Dulce Et Decorum Est

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“It is sweet and fitting to die for one’s country.” – Horace

Horace, Quintas Horatius Flaccus;
65-8 B.C. Roman poet
From his poem “Dulce Et Decorum Est,” in Odes, Bk. III, No. 2 (35 B.C.)

The Latin word decorum has been variously translated as fitting, honorable, glorious and becoming. In the poem, Horace muses on patriotism and cowardice, saying:

”It is sweet and fitting to die for one’s country. Yet death chases after the soldier who runs, and it won’t spare the cowardly back or the limbs, of peace-loving young men.”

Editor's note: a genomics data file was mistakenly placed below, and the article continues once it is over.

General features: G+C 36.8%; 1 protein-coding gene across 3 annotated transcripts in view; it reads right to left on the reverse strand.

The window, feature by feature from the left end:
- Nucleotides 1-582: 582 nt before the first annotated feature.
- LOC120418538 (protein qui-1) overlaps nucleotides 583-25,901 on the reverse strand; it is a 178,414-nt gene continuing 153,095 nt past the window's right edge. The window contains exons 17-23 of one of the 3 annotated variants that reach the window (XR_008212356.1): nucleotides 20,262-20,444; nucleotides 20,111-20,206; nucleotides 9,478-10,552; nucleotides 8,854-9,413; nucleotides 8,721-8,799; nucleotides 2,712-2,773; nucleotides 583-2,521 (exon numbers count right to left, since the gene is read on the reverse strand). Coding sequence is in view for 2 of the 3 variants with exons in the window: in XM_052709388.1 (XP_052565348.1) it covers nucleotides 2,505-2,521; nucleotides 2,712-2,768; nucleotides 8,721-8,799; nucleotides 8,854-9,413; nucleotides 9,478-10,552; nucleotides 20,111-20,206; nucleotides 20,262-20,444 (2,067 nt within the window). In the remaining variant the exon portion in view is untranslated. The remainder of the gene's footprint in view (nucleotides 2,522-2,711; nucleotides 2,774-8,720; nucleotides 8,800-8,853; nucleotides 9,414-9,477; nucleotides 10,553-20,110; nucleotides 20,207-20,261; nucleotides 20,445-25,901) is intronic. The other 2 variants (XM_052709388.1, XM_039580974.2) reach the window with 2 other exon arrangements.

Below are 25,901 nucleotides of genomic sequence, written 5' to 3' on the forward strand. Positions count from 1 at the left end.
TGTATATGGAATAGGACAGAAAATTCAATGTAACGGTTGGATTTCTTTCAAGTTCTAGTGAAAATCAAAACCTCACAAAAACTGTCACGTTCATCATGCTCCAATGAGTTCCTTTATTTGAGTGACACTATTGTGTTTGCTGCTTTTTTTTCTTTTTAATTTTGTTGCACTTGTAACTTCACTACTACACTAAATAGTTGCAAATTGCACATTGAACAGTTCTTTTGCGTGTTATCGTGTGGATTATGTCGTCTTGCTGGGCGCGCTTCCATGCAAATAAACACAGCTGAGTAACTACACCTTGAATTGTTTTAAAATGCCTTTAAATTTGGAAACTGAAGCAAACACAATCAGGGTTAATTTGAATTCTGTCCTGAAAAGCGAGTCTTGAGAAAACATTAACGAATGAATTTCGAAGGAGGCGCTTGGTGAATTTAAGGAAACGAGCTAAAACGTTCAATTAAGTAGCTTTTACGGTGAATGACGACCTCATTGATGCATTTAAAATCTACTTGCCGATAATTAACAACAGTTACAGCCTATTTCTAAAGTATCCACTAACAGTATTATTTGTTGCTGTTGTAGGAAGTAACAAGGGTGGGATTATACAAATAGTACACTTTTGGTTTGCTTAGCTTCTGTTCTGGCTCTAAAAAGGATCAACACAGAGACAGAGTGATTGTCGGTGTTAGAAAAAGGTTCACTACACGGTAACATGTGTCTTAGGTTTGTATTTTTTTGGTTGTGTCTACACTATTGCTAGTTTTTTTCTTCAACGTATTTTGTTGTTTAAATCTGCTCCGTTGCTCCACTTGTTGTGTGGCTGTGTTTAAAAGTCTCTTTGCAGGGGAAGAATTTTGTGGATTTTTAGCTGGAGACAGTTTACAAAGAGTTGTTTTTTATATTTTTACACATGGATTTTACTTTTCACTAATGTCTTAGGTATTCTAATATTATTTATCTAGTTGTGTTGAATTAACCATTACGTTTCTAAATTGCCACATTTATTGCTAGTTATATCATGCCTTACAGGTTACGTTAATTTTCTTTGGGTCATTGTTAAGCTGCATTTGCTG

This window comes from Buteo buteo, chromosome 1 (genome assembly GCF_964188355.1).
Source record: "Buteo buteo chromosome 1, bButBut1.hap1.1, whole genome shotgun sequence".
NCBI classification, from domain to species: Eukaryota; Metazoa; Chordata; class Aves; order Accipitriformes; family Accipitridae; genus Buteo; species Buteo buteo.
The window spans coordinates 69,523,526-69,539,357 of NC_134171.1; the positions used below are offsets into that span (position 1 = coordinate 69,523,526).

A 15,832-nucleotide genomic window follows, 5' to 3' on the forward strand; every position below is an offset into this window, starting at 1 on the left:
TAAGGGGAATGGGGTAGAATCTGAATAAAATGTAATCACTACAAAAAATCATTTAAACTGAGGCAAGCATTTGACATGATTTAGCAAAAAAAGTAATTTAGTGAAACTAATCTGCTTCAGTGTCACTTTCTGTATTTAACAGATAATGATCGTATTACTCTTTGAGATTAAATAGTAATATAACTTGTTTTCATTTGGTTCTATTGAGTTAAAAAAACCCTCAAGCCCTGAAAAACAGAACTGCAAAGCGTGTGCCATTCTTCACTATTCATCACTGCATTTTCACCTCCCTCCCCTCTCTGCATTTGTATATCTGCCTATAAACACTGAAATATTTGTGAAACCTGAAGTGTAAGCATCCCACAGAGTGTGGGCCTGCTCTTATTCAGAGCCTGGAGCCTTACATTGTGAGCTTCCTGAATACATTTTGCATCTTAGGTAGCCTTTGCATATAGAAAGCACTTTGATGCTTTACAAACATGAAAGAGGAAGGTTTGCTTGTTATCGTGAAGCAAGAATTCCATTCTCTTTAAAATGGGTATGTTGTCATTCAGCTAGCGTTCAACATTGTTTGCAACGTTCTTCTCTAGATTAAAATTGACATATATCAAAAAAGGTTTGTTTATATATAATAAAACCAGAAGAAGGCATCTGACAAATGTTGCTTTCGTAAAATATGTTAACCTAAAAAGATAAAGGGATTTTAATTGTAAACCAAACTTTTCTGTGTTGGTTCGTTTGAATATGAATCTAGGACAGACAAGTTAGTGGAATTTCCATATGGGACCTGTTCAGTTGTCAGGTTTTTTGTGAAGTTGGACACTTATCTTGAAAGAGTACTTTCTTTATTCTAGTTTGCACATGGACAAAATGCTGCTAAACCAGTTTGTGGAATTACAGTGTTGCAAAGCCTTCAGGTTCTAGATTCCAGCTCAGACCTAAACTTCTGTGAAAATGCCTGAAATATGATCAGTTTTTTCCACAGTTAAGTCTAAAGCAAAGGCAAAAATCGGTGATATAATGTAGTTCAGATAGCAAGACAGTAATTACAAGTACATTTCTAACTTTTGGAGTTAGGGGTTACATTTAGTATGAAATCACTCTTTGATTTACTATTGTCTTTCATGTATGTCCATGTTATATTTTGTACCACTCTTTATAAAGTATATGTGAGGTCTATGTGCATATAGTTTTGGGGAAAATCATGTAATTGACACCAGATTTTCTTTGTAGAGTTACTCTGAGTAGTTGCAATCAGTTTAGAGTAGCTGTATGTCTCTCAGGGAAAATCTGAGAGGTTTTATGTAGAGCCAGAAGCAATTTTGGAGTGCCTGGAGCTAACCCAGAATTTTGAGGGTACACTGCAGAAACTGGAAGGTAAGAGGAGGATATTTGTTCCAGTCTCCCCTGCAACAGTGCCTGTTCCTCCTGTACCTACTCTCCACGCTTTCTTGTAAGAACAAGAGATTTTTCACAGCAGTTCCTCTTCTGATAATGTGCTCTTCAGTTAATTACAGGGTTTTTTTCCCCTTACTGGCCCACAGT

Before becoming a poet, Horace briefly served as a soldier in the army of Brutus, one of the assassins of Julius Caesar.

Marc Antony and Octavian (later Augustus Caesar) defeated Brutus at the Battle of Philippi in 42 B.C. It seems a bit ironic, given Horace’s brave words in “Dulce Et Decorum Est,” that he threw down his shield and fled the battlefield during the Battle of Philippi to save himself from death.

After Augustus declared amnesty for Romans who served in armies used against him, Horace became a clerk in the government treasury and a poet in his spare time.

His Odes, published in four volumes between 23 B.C. and 13 B.C., are considered to be among the greatest works of classic Latin literature.

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